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workforce


injection molding machines each year to replace older machines so that we remain on the cutting edge of tech- nology. The vast majority of our presses are under seven years old,” Philip said. “Micro Mold has made two very large capital investments over the past two years in robot- ics and advanced manufacturing cells to increase our high-precision tooling and technical CNC capabilities and production efficiencies.” An underlying driver of this increase in expectations, they


agree, is the fact that most of the simple, lesser-quality work continues to get pushed out overseas.


yard, which has an excellent plastic engineering program, and just from Penn State alone we now have 12 plastics en- gineers on our team between Micro Mold and Plastikos, and another fi ve engineers—including a medical engineer, as well as Ryan and I—both Industrial engineers. As we’ve grown and brought on new customers, especially on the medical side, that knowledge, the formal training and education has been critical.” There’s an obvious component of self-interest when companies become benefactors to schools and training programs that will hopefully bring them more and better employees. But here the mission of bring- ing STEM education and knowledge of the manufacturing career path means more than just keeping jobs fi lled. Philip credits partner Rob Cooney as well as brother Ryan for mak- ing an impact on education and training inside and outside the companies’ doors. Cooney was one of the fi rst Penn State engineering grads to be hired and, according to the Katens, has been instrumental in fostering a benefi cial relationship between the university and the two companies.


Micro Mold and Plastikos both take pride in fi nding and keeping smart workers, and continuously increasing their knowledge and abilities.


The Workers


The rising expectations of customers (such as Tandem Diabetes Care—see sidebar) have caused Micro Mold and Plastikos to raise their level of expertise in recent years. “Our technical knowledge base and skill set have really gone through the roof compared to a decade ago when we had, I think, two degreed engineers,” Philip noted. “Investing in our people is the most important thing we’ve done, and that includes recruiting the best technical and engineering resources. That’s something we’ve really ramped up over the last 10 years—the number of degreed engineers as well as other technically trained people who may not all have a formal credential but who can go toe-to-toe with any engineer any day. We have Penn State-Erie here in our back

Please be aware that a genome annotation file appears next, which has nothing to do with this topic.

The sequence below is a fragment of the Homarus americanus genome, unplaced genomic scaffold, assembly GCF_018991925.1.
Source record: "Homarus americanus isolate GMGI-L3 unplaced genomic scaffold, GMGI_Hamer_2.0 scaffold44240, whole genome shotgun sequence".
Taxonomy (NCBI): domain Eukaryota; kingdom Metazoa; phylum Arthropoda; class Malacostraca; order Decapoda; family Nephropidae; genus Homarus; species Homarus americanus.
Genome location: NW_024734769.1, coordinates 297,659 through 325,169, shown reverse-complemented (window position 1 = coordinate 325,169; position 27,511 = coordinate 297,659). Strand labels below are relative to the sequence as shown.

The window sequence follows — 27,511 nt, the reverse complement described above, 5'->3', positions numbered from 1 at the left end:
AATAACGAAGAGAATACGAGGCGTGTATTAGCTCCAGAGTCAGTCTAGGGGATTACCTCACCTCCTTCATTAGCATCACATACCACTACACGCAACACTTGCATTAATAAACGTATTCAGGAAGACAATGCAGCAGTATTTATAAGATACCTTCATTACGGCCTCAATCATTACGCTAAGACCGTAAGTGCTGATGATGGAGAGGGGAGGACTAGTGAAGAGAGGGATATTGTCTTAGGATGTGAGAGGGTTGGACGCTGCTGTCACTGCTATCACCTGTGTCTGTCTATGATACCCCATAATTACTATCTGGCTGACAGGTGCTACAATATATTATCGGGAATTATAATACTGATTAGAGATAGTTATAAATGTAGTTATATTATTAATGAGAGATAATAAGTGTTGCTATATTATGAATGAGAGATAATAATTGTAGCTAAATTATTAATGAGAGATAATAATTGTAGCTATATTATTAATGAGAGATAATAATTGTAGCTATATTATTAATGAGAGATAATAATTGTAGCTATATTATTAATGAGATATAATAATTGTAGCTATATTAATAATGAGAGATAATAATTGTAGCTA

“Rob has close ties with Penn State,” Philip explained. “He’s on their advisory board for faculty and program development. A few years ago we donated a couple of used presses that were still in good shape to Penn State to sup- port their plastics processing lab. “And Ryan works with local technical skills centers and high-school programs. He led the effort to donate a used press to the Central Tech High School, which is revamping its tech-


nical education programs.” “It’s a challenge to get kids interested in engineering and STEM studies,” Ryan Katen said, “But even more so to get kids interested in the technical trades, including tool and die, which is critical for this industry. That’s why we’ve taken an aggressive approach at trying to help the local schools— down to the eighth-grade level.” Both companies have been called great places to work by industry watchers, and people at other companies ask the brothers what the trick is to fi nding and keeping qualifi ed workers.


“I think the bottom line is to truly care about your people,” Phil said. “Everything else is subsumed in that. A fair liv- ing wage, put bonus programs in place that recognize and


86 — Medical Manufacturing 2015


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